Comparing clinician descriptions of frailty and geriatric syndromes using electronic health records: A retrospective cohort study

Laura J. Anzaldi, Ashwini Davison, Cynthia M. Boyd, Bruce Leff, Hadi Kharrazi

Research output: Research - peer-reviewArticle

Abstract

Background: Geriatric syndromes, including frailty, are common in older adults and associated with adverse outcomes. We compared patients described in clinical notes as "frail" to other older adults with respect to geriatric syndrome burden and healthcare utilization. Methods: We conducted a retrospective cohort study on 18,341 Medicare Advantage enrollees aged 65+ (members of a large nonprofit medical group in Massachusetts), analyzing up to three years of administrative claims and structured and unstructured electronic health record (EHR) data. We determined the presence of ten geriatric syndromes (falls, malnutrition, dementia, severe urinary control issues, absence of fecal control, visual impairment, walking difficulty, pressure ulcers, lack of social support, and weight loss) from claims and EHR data, and the presence of frailty descriptions in clinical notes with a pattern-matching natural language processing (NLP) algorithm. Results: Of the 18,341 patients, we found that 2202 (12%) were described as "frail" in clinical notes. "Frail" patients were older (82.3 ± 6.8 vs 75.9 ± 5.9, p <.001) and had higher rates of healthcare utilization, including number of inpatient hospitalizations and emergency department visits, than the rest of the population (p <.001). "Frail" patients had on average 4.85 ± 1.72 of the ten geriatric syndromes studied, while non-frail patients had 2.35 ± 1.71 (p =.013). Falls, walking difficulty, malnutrition, weight loss, lack of social support and dementia were more highly correlated with frailty descriptions. The most common geriatric syndrome pattern among "frail" patients was a combination of walking difficulty, lack of social support, falls, and weight loss. Conclusions: Patients identified as "frail" by providers in clinical notes have higher rates of healthcare utilization and more geriatric syndromes than other patients. Certain geriatric syndromes were more highly correlated with descriptions of frailty than others.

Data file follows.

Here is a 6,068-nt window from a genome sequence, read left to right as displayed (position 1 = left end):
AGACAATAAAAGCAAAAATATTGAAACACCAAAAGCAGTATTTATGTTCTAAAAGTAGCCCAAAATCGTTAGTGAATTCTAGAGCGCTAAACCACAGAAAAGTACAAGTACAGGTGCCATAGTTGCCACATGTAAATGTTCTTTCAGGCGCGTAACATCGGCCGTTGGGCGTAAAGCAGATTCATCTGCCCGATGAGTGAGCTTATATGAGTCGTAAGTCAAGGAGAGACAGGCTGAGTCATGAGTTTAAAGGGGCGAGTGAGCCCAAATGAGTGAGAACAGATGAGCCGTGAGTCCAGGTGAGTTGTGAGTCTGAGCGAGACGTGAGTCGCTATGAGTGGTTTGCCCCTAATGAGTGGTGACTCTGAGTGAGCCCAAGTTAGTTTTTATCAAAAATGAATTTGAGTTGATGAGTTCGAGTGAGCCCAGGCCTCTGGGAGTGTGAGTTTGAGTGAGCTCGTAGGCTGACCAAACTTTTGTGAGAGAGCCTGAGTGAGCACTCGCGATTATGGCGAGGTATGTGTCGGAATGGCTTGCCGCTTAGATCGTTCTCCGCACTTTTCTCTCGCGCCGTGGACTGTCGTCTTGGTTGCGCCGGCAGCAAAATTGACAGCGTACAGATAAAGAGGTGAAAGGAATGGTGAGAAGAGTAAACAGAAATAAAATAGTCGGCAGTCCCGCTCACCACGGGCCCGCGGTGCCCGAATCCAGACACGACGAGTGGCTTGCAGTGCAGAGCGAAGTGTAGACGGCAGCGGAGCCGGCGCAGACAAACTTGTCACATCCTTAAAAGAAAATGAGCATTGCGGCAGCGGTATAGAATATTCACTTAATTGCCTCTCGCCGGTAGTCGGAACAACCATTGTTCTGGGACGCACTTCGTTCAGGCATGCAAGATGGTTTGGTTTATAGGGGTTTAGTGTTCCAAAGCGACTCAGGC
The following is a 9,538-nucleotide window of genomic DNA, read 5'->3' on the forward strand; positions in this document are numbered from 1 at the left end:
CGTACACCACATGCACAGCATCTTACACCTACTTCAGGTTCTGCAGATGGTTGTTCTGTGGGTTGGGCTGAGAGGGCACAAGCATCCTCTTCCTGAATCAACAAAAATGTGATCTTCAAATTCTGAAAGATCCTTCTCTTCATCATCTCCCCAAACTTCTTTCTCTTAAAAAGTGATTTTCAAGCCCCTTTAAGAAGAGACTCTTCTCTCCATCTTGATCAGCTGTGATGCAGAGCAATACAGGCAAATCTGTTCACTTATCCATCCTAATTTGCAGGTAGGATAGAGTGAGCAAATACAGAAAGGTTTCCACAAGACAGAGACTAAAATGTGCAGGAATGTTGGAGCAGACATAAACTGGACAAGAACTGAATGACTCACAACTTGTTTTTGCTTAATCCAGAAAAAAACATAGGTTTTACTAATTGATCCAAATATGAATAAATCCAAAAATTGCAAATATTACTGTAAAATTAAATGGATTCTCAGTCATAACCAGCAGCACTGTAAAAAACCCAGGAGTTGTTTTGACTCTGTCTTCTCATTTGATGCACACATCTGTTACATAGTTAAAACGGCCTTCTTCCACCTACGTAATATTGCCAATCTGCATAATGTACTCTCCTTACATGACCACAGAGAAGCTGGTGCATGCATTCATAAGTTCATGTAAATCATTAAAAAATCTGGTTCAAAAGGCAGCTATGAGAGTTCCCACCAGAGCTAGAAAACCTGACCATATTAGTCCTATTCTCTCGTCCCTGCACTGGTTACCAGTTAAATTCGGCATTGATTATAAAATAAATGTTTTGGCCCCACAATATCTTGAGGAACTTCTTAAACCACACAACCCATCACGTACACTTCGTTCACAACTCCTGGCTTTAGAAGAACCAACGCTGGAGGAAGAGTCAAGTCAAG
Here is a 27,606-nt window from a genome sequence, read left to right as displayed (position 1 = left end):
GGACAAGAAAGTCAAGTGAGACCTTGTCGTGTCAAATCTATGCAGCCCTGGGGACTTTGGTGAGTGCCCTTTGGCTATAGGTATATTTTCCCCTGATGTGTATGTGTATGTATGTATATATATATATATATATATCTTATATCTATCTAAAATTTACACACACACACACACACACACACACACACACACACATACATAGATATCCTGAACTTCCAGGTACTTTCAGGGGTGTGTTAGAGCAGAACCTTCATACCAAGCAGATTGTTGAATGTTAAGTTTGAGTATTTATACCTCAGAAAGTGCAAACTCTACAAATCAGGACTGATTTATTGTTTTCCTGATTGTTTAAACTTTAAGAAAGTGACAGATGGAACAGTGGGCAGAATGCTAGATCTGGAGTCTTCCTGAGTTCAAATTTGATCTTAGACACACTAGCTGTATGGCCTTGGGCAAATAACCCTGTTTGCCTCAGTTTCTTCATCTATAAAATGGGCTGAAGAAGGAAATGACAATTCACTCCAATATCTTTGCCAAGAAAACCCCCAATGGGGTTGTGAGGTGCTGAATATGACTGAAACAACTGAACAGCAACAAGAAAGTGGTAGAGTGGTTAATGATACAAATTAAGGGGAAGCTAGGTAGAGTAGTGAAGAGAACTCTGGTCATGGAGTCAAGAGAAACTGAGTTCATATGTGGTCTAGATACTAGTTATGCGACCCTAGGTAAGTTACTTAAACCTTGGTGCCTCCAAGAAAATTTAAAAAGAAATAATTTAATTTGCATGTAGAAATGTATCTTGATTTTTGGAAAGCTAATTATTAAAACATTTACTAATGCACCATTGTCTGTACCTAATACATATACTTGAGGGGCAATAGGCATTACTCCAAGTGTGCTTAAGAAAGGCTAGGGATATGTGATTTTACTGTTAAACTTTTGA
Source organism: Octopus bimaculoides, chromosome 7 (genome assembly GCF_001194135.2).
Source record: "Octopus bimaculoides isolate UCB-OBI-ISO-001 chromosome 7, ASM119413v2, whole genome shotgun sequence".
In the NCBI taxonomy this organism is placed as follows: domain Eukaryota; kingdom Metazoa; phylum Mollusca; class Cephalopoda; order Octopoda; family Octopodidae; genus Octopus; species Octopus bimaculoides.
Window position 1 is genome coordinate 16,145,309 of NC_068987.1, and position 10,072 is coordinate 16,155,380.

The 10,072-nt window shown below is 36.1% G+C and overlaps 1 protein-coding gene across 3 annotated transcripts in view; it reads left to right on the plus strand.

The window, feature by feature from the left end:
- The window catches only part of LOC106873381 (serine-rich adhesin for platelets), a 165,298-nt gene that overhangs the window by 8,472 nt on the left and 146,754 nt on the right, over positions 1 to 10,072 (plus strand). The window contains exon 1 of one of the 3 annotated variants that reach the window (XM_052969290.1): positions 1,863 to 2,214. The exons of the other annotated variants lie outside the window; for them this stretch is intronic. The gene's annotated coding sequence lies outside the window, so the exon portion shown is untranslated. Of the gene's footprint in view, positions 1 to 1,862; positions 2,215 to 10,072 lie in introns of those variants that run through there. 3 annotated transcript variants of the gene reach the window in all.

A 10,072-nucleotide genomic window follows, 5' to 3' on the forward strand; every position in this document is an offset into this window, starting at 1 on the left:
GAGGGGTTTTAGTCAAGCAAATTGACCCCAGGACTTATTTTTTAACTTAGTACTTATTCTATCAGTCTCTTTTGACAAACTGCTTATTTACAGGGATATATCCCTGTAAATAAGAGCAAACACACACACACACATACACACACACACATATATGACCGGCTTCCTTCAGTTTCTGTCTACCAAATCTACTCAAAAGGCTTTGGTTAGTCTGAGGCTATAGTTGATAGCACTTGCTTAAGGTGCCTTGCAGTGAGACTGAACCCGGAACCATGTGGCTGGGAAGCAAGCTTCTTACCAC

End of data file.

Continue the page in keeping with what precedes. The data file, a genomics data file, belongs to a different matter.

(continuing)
LanguageEnglish (US)
Article number248
JournalBMC Geriatrics
Volume17
Issue number1
DOIs
StatePublished - Oct 25 2017

Fingerprint

Electronic Health Records
Geriatrics
Cohort Studies
Retrospective Studies
Mobility Limitation
Social Support
Weight Loss
Delivery of Health Care
Malnutrition
Dementia
Medicare Part C
Natural Language Processing
Pressure Ulcer
Vision Disorders
Hospital Emergency Service
Inpatients
Hospitalization
Population

Keywords

  • Electronic health records
  • Frailty
  • Geriatric syndromes
  • Natural language processing
  • Unstructured data

ASJC Scopus subject areas

  • Geriatrics and Gerontology

Cite this

Comparing clinician descriptions of frailty and geriatric syndromes using electronic health records : A retrospective cohort study. / Anzaldi, Laura J.; Davison, Ashwini; Boyd, Cynthia M.; Leff, Bruce; Kharrazi, Hadi.

In: BMC Geriatrics, Vol. 17, No. 1, 248, 25.10.2017.

Research output: Research - peer-reviewArticle

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